Evaluation of Corporate Compliance Programs: Operational Integration and Risk Assessment

Dear friends,



The following article is about new guidance from the Department of Justice
regarding the evaluation of compliance plans, specifically with regard to
operational integration and risk assessment. Feel free to share this
information. If you decide to use this material, please include our
copyright designation that is shown at the end of the article and send us a
copy of any publication in which the material appears.



Please do not hesitate to contact us with comments, questions, or requests
for additional information.



Elizabeth



Elizabeth E. Hogue, Esq.

Office: (877) 871-4062

Fax: (877) 871-9739

Twitter: @HogueHomecare


ElizabethHogue@ElizabethHogue.net







Part 5 - Evaluation of Corporate Compliance Programs: Operational
Integration and Risk Assessment



Fraud enforcers recently declared that their expectation is that every
provider has a Compliance Program. Consequently, enforcers will now focus
on implementation of quality Compliance Programs. As part of this new
focus, the U. S. Department of Justice (DOJ) issued additional guidance on
February 8, 2017, entitled "Evaluation of Corporate Compliance Programs."
This new guidance provides a "road map" for providers to use to evaluate
their Compliance Programs, including the factors that regulators are likely
to take into account.



Specifically, the U.S. DOJ provided sample topics and questions it is likely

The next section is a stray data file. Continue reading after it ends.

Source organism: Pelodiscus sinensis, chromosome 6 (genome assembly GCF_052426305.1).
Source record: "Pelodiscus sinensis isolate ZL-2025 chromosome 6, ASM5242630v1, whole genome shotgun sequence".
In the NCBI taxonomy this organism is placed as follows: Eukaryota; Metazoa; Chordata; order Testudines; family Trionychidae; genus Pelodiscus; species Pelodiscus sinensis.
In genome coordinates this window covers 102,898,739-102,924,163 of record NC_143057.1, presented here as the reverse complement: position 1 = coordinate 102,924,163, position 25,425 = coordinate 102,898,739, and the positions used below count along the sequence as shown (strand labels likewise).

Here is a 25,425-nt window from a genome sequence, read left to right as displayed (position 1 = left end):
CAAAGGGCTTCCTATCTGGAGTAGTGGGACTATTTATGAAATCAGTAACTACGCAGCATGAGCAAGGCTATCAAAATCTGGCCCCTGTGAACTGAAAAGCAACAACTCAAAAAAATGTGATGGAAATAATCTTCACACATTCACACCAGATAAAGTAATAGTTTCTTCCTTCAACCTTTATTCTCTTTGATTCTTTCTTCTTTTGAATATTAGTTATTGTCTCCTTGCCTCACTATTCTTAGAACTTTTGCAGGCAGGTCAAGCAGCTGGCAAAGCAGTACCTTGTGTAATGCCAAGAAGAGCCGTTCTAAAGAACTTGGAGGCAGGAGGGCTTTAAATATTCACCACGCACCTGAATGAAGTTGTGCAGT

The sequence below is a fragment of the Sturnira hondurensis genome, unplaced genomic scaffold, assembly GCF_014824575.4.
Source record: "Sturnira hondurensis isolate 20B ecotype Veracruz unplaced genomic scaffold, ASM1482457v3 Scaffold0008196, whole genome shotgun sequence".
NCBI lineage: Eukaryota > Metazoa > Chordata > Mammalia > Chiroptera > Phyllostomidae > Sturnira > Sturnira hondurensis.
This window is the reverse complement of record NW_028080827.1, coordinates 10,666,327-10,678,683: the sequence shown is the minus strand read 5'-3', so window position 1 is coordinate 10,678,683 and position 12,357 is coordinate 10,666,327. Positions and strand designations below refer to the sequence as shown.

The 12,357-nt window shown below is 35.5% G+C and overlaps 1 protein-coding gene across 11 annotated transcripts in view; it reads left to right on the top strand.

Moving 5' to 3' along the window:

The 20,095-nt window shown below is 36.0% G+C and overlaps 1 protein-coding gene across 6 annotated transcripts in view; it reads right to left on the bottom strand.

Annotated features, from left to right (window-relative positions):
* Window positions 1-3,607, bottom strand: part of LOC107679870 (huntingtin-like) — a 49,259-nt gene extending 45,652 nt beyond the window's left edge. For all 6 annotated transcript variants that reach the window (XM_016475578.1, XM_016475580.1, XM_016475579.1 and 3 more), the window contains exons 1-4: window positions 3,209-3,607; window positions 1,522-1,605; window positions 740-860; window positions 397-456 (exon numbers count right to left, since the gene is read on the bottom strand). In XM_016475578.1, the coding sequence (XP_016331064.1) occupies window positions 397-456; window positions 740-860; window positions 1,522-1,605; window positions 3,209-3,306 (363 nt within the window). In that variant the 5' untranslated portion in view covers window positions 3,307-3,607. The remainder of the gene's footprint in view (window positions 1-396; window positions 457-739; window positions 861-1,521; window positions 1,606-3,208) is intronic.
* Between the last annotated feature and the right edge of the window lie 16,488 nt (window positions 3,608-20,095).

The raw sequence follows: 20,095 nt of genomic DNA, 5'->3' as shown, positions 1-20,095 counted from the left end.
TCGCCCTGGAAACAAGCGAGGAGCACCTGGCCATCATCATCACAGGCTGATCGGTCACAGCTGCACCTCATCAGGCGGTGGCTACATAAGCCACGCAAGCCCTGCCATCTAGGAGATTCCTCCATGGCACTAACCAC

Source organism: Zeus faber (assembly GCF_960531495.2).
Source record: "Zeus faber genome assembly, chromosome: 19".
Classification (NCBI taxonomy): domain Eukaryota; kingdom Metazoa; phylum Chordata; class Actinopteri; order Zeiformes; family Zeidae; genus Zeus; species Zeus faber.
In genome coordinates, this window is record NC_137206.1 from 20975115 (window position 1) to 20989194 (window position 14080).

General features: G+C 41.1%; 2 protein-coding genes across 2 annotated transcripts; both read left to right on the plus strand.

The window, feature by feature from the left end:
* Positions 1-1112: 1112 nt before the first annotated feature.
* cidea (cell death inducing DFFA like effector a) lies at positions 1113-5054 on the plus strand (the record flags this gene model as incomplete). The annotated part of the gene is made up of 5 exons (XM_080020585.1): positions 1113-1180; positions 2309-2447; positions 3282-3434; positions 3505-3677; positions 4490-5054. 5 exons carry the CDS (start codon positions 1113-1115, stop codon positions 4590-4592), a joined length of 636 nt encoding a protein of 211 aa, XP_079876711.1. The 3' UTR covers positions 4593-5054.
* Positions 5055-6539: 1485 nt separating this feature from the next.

to use to evaluate providers' Compliance Programs. These factors include
operational integration and risk assessment.



Operational integration will be evaluated based on the following:



- Responsibility for Integration - Who is responsible for integrating
policies and procedures? With whom have they consulted, including officers,
various business segments, etc.? How have policies and procedures been
implemented? Do compliance staff members assess, for example, whether
employees understand policies and procedures?



- Controls - What controls failed or were altogether absent that
would have detected or prevented misconduct? Have appropriate controls been
implemented after the fact?



- Payment Systems - How was the misconduct in question funded,
including purchase orders, employee reimbursements, discounts, claims
submissions, etc.? What processes may have prevented or detected improper
conduct? How have these processes been improved?



- Approval/Certification Process - Have staff members with approval
authority or certification responsibilities in processes relevant to
misconduct known what to look for and when and how to escalate concerns?
What steps have been taken to remedy any failures identified in these
processes?



- Vendor Management - If vendors were involved in the misconduct,
what were the processes for selection of vendors? Did the vendors in
question participate in these processes?



Risk Assessment will be considered based upon the following:



- Risk Management Process - What methodology did providers use to
identify, analyze and address the particular risks they faced?



- Information Gathering and Analysis - What information or metrics
did providers collect and use to help detect the misconduct in question?
How has the information collected informed providers' compliance programs?



- Manifested Risks - How have providers' risk management processes
accounted for manifested risks?



It's a brand new day in the world of fraud and abuse compliance! Up-to-date
Compliance Programs that are fully implemented are now essential.





C2017 Elizabeth E. Hogue, Esq. All rights reserved.

No portion of this material may be reproduced in any form without the
advance written permission of the author.
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